In a 2017 world that is open to having people change their racial identity, it may be important to first define what it means to be said race.
Black. Black to me doesn’t mean cornrolls, chicken and watermelon. It doesn’t mean trap music in a car, or a baptist church on a Sunday. It doesn’t technically mean being strong or resilient. I am afraid that people who were not born black, may have a skewed definition of what ‘black’ is.
Being Black – The Definition: Ones response to the world’s reaction to his or her black features.
Yes, that can mean being harassed by the police, but it can mean other things too:
A rich black kid going to parties and never hearing the music he or she may like. Being made to feel like you have to work 10 times harder than peers of other races. Doing your hair with its curls and swoops. Dealing with injustices when the world doesn’t even acknowledge that those injustices and prejudices exist. Teaching your kids pride, or how to react to poor representations of their race. The mental effects of rarely hearing about the accomplishments of your historic ancestors. Knowing some history of those ancestors, and then manifesting them in the present.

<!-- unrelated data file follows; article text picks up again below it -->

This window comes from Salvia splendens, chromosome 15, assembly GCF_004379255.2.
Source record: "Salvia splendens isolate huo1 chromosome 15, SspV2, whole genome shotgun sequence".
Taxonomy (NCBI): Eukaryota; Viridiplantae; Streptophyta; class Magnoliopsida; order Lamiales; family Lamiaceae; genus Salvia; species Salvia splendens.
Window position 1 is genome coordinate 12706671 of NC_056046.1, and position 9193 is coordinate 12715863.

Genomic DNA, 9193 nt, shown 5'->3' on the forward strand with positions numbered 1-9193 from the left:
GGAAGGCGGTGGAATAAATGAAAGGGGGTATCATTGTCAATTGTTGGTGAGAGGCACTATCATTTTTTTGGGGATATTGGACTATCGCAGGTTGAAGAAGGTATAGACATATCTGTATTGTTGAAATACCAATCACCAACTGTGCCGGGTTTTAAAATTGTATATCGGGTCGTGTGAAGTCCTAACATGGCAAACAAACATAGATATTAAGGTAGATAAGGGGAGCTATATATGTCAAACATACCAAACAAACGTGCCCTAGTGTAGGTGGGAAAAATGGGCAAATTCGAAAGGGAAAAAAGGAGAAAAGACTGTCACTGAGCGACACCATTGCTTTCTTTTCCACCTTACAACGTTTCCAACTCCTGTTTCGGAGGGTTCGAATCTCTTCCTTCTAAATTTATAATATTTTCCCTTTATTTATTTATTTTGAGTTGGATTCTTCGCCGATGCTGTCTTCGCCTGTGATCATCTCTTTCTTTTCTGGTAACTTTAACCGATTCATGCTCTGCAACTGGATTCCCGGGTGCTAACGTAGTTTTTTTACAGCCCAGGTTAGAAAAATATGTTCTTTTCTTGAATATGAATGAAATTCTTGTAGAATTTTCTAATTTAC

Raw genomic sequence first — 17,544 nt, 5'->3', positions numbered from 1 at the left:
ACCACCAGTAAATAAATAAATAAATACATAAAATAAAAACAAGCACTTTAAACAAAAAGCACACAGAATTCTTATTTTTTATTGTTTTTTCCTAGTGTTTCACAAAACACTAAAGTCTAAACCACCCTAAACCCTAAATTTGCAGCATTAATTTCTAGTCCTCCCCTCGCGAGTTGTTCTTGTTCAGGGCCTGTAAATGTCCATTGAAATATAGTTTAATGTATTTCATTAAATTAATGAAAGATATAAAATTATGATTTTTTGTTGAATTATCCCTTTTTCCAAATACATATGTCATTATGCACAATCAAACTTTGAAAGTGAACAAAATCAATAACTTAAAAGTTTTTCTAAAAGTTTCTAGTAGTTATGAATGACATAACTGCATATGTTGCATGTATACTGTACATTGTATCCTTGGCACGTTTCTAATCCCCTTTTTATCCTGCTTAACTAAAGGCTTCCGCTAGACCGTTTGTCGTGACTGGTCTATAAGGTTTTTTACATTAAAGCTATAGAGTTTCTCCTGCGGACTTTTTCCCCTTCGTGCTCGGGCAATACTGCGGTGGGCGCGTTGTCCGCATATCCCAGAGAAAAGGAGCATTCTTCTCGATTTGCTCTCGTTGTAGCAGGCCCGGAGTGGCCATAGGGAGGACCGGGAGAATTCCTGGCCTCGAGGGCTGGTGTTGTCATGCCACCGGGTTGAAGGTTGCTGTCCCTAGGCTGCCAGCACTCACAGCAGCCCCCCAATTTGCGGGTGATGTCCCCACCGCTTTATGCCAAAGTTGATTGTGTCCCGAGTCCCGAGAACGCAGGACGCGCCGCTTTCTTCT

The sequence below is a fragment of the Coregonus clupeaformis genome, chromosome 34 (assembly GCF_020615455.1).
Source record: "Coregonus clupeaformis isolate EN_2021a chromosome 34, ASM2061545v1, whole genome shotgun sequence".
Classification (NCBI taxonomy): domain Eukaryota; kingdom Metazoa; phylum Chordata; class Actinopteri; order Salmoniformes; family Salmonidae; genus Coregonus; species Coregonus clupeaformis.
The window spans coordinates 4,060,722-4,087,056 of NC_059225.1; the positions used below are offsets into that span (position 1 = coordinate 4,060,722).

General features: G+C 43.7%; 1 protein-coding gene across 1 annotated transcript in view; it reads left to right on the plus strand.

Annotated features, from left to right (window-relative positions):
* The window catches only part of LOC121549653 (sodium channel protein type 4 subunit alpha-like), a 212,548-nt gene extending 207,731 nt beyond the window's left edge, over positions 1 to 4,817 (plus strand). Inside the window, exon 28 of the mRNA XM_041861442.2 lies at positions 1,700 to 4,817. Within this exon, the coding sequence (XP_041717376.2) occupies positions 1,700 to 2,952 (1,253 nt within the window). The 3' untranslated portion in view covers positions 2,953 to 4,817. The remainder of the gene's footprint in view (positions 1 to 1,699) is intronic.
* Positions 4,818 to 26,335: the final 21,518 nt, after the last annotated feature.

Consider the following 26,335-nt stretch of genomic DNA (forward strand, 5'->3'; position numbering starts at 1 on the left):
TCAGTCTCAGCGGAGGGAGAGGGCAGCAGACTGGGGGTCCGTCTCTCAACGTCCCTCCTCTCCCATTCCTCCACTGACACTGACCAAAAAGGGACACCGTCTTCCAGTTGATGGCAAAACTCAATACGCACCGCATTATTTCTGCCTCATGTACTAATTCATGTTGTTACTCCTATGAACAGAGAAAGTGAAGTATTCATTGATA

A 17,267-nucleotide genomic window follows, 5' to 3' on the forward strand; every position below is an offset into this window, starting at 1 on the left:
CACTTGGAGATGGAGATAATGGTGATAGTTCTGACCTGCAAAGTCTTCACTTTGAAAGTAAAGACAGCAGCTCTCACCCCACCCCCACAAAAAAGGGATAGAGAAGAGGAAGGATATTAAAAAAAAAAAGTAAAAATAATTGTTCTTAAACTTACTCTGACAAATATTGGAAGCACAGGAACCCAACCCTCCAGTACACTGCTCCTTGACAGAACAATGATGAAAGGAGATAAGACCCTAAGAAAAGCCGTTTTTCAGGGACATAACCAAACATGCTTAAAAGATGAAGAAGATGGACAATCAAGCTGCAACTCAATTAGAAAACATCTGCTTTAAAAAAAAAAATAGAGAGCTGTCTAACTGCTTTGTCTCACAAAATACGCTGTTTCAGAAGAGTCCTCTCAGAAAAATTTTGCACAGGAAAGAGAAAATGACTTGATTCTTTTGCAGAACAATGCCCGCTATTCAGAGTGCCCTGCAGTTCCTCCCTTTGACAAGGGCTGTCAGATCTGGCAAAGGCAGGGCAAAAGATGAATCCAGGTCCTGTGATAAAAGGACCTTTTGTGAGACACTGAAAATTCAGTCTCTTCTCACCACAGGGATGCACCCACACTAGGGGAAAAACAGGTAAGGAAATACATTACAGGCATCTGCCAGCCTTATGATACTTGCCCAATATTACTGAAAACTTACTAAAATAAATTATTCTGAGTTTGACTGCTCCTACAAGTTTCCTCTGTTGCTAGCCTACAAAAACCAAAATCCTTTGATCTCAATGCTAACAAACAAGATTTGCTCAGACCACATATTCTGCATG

Every black person is unique. What we share is how people view and react to our black skin throughout our entire lives. What things are available or unavailable because of that. What things are harder or easier to do. What have we had to do creatively and culturally to adjust to these things.
The effects of these reactions impact our behavior and thus contributes to our culture.
You can grow up around black people, but until you have experienced how this world reacts to you physically, emotionally or mentally as black person, you do not understand the black experience completely, if at all.